The next generation of integration platforms will be prescriptive where they will be able to observe our behavior across various facets of life and automatically build or recommend integrations for us.
he best science infographics make data digestible, accessible and visually appealing, without skimping on the relevant facts. Some are for scientists, organizing massive amounts of data in a way that’s powerfully useful; while others are designed for a lay audience, illustrating complex concepts simply, like the science behind the Higgs Boson or evolution. It’s in this latter category that science infographics are making the most obvious widespread impact.
Here are five science infographics for non-scientists that will change the way you see the world.
The Scale of the Universe
Visiting the Hayden Planetarium at the Museum of Natural History in New York City can be a life-changing experience. Their keystone exhibit – a giant spiraling timeline of everything – makes scale astoundingly accessible. Using models, the viewer experiences the infinitude of an atom and the enormity of a galaxy. By the end, the size of the space inside the viewer’s head is the size of the universe.
Scale is inherently difficult to comprehend. We live in a macro world and most of the time we’re imprisoned by the size and scope of our bodies. But sometimes, a truly ingenious exhibit or (in the case of the interactive infographic below) a graphic representation, can demolish the walls around our puny little minds. And understanding scale is such a fundamental part of science appreciation. Why is it amazing that we have a rover on Mars? Because Mars is so incredibly far away. Why should I be impressed that we understand atoms and quantum theory? Because something that small should be completely incomprehensible to a human being. The achievements of science are never more obvious than when the scale of the universe is understood. (To view the interactive infographic below, click on the image.)
Energy: the life force. Without it, we’d be inanimate nothings. We wouldn’t have cells that generate new tissue or minds that fire signals from neuron to neuron. We wouldn’t have sunlight to warm us or to feed our plants. We wouldn’t have plants. Life depends on energy. Motion depends on energy. And, on a less fundamental level, our lifestyles depend on energy too. Having a basic understanding of energy – what it is, how it works, and why it’s important – should be something we all aspire to. The below infographic is an excellent place to start.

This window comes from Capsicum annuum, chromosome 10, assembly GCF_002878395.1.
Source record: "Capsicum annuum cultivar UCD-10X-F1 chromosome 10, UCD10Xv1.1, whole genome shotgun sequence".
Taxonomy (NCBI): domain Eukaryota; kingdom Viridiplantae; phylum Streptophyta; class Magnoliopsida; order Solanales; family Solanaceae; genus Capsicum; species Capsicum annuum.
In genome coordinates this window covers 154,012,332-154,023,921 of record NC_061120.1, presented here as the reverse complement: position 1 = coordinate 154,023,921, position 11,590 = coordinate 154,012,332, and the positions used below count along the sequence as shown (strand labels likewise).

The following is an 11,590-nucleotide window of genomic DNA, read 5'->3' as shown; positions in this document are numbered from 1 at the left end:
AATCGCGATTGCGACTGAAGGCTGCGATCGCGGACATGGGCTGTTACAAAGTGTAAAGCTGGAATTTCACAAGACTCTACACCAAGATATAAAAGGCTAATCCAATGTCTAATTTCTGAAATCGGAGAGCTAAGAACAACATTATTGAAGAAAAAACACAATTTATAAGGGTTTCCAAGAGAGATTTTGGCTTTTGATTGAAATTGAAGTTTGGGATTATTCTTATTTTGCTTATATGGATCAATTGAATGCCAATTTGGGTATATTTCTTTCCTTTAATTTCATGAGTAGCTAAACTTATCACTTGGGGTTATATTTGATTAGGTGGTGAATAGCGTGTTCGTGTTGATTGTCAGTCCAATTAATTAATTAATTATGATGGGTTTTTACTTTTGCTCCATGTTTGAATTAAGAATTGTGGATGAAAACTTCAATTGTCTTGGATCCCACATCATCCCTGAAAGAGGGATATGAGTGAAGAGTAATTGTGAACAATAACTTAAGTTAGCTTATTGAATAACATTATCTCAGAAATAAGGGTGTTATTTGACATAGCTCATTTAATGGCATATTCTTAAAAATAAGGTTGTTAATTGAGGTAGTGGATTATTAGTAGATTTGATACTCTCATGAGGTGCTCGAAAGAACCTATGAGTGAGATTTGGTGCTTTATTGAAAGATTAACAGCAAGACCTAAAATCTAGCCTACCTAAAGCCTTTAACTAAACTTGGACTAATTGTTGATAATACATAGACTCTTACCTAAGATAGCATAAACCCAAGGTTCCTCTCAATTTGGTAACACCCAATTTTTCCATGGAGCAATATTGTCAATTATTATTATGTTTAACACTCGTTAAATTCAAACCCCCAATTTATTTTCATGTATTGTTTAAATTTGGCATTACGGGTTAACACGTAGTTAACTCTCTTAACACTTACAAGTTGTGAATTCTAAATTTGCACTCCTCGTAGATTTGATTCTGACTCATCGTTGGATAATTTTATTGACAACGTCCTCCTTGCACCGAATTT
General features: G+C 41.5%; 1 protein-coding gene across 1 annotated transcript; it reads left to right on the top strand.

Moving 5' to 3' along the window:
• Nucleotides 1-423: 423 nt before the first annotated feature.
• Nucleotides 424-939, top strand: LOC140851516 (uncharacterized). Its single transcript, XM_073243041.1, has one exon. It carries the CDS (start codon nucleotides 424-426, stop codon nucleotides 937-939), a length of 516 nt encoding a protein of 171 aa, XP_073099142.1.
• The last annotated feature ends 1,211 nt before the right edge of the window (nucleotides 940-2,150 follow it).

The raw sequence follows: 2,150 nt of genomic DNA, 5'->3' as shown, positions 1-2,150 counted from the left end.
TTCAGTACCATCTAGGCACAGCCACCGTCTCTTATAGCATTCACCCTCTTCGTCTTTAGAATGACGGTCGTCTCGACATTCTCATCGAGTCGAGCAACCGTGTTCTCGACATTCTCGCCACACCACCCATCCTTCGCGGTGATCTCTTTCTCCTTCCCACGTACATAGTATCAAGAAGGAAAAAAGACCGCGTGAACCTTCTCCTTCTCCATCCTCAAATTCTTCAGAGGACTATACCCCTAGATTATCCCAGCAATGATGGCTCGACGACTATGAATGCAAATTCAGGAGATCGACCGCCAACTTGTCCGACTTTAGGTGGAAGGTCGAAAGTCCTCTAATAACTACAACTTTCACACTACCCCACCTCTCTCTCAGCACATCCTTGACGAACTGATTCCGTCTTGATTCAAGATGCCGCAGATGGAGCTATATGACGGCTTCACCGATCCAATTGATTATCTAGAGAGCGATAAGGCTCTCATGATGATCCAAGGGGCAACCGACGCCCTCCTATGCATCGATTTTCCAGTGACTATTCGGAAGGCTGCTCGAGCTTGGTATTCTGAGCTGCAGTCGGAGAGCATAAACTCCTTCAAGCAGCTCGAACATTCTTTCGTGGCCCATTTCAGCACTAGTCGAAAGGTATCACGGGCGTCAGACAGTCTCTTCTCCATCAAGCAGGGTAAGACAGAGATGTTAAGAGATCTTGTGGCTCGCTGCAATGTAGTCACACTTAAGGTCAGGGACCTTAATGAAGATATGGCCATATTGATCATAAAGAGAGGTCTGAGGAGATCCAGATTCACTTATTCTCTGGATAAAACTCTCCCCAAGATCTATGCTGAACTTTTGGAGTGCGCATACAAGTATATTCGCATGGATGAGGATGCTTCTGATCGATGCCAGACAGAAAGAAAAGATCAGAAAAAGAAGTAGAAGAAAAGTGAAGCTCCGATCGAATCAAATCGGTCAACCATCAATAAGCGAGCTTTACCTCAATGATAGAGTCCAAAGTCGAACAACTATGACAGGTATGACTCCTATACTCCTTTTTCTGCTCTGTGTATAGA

For more than a decade, the battle over same-sex marriage and other rights for gay couples has been hard fought in U.S. courts and legislatures and at the ballot box. Use this map to view milestones in the fight and how state laws have changed since 2000.
1. Write down the dreaded task. Writing down the task you’ve been putting off brings the project to the front of your mind so it can’t easily be ignored.
2. Identify the underlying feelings. According to psychologists, procrastination is an emotional reaction. One of three core emotions is always driving it–fear, anger, or sadness. For example, you might be worried that you won’t get the job done well enough and on time (fear). You may feel resentful because you have to do something you hate (anger). Or you might feel inadequate or ill-suited for the task (sadness). Dig down deep to identify which emotion is causing you to drag your heels.
3. Move the emotion out of your body. Emotions are pure energy; they either flow through our body when we express them, or get stuck when we don’t. If they’re not expressed constructively and physically, they build up inside us like a pressure cooker. In a private setting, do exaggerated shivering to move out the fear; punch a pillow or stomp around to release anger; or watch a movie that makes you cry to express the sadness. It may sound silly, but it works.
4. Find an antidote to each negative thought. What negative thought pops into your head when you think of this task? You can neutralize such negative thinking by replacing each one with a “truth” that contradicts it. For example, if you think “I’ll never be able to learn all this,” you might say to yourself, “If others can learn this, so can I.”
Jude Bijou, MA, MFT, is a respected psychotherapist, professional educator, and workshop leader. Her theory of Attitude Reconstruction® evolved over the course of more than 30 years working with clients as a licensed marriage and family therapist, and is the subject of her award-winning book, Attitude Reconstruction: A Blueprint for Building a Better Life. Learn more at www.attitudereconstruction.com.
Finding a new brochure design that can inspire you can cause a real headache that can ruin you your time. That’s my reason for collecting for you more than 20 brochure designs that rock. Getting inspiration from these examples will help you pass the first step and start designing.
A guide to activating your social advocates and influencers.
How do you find the right influencers? MSL Group teamed up with SocialChorus to talk about the value of the Power Middle in this infographic.
This post is published at Sociable360 by: Sheriff Gbailey
Alimentación, ocio y negocios, ALOYN, es un Grupo dirigido a Directivos y Propietarios de empresas, interesados en el mundo de la industria de alimentación y bebidas. Tanto por la parte de la industria productora como por la parte de la industria consumidora y/o distribuidora (Distribución Comercial, Horeca, Vending, Venta Directa, etc). También nos interesan las actividades ligadas al agroturismo y el enoturismo como magníficas actividades de promoción y difusión de la cultura gastronómica.